No Addie, There Is Not A Santa Claus.

The other night, somewhere between Tony reading Sunday’s collect aloud and the beginning of our family rosary, Addie came to the sudden realization that Santa Claus does not exist.

Perhaps it was our discussion of presents, as we have several family birthdays approaching, or it might have been related to the fact I let slip that Papa and I always try to purchase thoughtful gifts for our children at Christmas. Whatever the reason, her rational mind (she is entering the logic stage you know) could no longer ignore the evidence against Santa existence.

The fact that she had to blurt out the assertion that “Santa isn’t real!” in front of three of her younger siblings, and then outline her case against the jolly old elf while we were kicking off the Glorious mysteries was inconvenient to say the least.

I don’t know whose eyes were bigger, Addie’s as she jumped on the couch, Byron who looked like a deer in headlights, Tony as he just kept trying to methodically move the prayers along or me as I hissed at her, “Shhhhhhh, shhhhhhhh! Not now! This has nothing to do with prayers! We’re praying!!We’re not talking about this now!!”

An Inconvenient Truth

For someone who handled the menstruation talk like a pro, neither I, nor Addie were entirely comfortable discussing the Santa myth as I tucked her in that night. I kept thinking, “Can I somehow segway into ovulation?”, because things were going downhill fast.

Addie is almost ten. By last Christmas, I was beginning to wonder if I should let her in on the secret but I assumed she’d figure it out on her own soon enough. I just did not expect the lightbulb moment to hit at 8:23 p.m. on a muggy September night.

After making sure Edie was sound asleep in the bunk above, Addie grilled me with questions and poured out her heart. She has suspected for a while that Tony and I were Santa, but  she so wanted to believe, she ignored evidence to the contrary for some time. I was amazed at how betrayed she felt and how she thought Christmas would be ruined with her new knowledge.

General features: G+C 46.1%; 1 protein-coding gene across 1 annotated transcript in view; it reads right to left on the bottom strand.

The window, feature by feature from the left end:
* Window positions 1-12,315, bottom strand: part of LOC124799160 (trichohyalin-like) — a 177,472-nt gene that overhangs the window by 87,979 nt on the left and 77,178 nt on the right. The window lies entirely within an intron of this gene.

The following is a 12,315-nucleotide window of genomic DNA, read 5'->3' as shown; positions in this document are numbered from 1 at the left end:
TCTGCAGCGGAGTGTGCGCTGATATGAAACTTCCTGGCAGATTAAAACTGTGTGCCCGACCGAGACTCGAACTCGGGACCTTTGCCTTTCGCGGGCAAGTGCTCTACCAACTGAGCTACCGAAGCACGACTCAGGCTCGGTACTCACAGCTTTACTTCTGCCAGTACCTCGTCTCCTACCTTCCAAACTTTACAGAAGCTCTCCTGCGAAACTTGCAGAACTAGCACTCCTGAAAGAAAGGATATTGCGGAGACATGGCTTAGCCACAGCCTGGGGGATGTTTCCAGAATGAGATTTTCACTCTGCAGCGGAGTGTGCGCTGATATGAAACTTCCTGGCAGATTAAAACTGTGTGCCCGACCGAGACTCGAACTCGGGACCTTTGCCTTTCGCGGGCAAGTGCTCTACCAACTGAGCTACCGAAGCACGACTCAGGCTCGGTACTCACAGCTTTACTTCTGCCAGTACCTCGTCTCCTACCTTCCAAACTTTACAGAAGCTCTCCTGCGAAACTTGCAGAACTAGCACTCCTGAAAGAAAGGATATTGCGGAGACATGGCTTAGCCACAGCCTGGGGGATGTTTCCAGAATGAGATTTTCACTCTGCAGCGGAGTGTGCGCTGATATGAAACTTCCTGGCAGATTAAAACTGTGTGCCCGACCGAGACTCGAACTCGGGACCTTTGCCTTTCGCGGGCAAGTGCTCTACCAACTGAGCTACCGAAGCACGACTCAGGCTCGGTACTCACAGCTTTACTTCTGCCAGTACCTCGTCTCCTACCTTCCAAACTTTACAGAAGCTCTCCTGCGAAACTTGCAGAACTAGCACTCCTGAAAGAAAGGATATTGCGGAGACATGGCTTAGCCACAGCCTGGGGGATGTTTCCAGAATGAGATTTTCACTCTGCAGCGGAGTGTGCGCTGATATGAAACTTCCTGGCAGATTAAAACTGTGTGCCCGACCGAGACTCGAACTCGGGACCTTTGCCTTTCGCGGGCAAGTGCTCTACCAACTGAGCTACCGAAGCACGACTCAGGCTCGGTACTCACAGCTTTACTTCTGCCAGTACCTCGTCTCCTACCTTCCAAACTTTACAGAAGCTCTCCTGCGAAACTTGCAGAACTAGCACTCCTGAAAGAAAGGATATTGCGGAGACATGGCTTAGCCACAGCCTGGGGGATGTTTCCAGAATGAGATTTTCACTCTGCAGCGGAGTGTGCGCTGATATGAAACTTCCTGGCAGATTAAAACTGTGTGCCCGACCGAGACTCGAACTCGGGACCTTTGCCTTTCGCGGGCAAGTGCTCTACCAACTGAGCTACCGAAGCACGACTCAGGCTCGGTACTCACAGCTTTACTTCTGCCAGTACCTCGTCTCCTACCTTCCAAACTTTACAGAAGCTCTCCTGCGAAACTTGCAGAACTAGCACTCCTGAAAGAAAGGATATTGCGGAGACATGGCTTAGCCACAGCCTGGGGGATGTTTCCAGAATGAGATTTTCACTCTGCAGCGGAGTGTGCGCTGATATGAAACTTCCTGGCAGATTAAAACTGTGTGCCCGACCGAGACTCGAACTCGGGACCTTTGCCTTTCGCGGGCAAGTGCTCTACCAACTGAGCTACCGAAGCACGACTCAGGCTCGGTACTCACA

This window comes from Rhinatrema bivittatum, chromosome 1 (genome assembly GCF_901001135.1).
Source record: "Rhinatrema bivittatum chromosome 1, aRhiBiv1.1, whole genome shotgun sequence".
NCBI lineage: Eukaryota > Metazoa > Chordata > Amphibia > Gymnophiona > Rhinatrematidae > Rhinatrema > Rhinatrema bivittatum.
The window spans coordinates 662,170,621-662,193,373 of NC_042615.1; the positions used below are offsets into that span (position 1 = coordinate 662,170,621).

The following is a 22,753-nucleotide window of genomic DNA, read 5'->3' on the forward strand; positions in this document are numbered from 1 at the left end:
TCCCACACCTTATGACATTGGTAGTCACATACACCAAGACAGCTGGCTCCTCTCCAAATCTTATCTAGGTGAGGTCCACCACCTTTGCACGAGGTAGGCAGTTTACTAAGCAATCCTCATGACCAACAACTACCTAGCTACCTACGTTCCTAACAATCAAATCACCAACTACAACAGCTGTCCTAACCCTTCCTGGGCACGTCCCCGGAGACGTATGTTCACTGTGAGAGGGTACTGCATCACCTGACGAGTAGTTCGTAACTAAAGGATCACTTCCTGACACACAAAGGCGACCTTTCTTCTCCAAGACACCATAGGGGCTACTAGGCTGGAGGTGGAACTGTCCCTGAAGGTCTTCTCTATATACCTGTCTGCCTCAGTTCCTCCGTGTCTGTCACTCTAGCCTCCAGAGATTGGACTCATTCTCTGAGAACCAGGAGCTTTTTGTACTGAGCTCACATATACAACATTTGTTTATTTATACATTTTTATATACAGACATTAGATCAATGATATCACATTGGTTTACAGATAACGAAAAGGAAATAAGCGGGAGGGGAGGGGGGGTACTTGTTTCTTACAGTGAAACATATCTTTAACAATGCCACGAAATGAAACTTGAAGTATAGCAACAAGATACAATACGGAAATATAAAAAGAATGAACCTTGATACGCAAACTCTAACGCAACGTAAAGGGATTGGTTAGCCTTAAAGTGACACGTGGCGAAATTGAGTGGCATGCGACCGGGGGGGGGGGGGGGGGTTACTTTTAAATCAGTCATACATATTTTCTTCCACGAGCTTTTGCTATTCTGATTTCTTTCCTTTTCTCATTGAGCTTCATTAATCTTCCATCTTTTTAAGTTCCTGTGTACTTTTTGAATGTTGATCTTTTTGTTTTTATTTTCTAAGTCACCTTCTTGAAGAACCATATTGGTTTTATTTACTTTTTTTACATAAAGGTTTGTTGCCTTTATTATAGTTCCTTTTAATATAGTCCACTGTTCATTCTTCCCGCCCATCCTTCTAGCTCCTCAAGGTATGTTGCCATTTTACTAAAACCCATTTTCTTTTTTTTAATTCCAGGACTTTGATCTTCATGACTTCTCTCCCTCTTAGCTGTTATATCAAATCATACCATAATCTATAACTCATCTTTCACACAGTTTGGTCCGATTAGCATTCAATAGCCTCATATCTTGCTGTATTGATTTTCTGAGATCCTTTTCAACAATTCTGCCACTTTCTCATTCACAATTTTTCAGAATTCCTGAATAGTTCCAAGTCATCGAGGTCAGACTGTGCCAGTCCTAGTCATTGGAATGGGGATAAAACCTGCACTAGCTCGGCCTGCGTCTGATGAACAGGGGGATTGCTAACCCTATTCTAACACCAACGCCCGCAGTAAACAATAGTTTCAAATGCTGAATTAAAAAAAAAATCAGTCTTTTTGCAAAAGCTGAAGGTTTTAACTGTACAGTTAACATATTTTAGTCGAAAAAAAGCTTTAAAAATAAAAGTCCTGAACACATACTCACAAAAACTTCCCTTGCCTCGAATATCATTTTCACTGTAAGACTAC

“When I learned the Easter bunny was fake, it was no big deal. The Easter bunny is a freak, but Santa is huge. I’ve believed in him almost ten years; my whole life!” she whispered. “Finding out Santa isn’t real is like a nightmare.”

So while I tried to ignore the melodramatics, I did want to reassure her that Saint Nicholas, is indeed a real saint in heaven on whose prayers we can always rely.

“But St. Nicholas still comes and fills our shoes right? He still does that? Even if Santa’s a fake????”, she exclaimed, looking at me with Bambi eyes.

“Honey, knowing what you know about Santa, what do you think?” She laid back on her pillow dejected. “So St. Nicholas is just a saint in heaven.”

Yes I admitted, we wrote the letters, we ate the food they left out, we bought all the gifts, even the special gift certificates that came a few years back from the North Pole. I tried to hype up the fact that she could now help wrap presents and set out gifts on Christmas Eve after Mass. It was dark in her room, but I’m pretty sure my offers got an eyeroll.

Do we keep up the ruse??

She wished we’d never told her about Santa and that shocked me the most. I asked her if she wished she’d never written the letters, set out cookies or tracked Santa on NORAD. I reminded her of how she wanted to believe and kept believing long after she admitted having suspicions. Would she want me to tell her younger siblings and take those things from them? She pondered it quietly for a moment and said No.  Despite being upset now, she didn’t want the other kids to lose their belief in Santa, or a St. Nicholas that fills shoes.  (How the two became separate entities I’m not sure. It’s something the children figured out on their own years ago.)

I suspect Byron knows Santa isn’t real, but he still wants to believe and has not mentioned Addie’s outburst as of yet. Edie seemed oblivious to the whole discussion. Either she doesn’t care one way or the other, or she believes Addie’s assertions are too preposterous to be true.  Tony, who was never a fan of the kids believing in Santa, is happy Addie discovered the truth on her own, but, I think, he is happy he can still write ridiculous letter from St. Nick to the kids, even if Addie is in on it.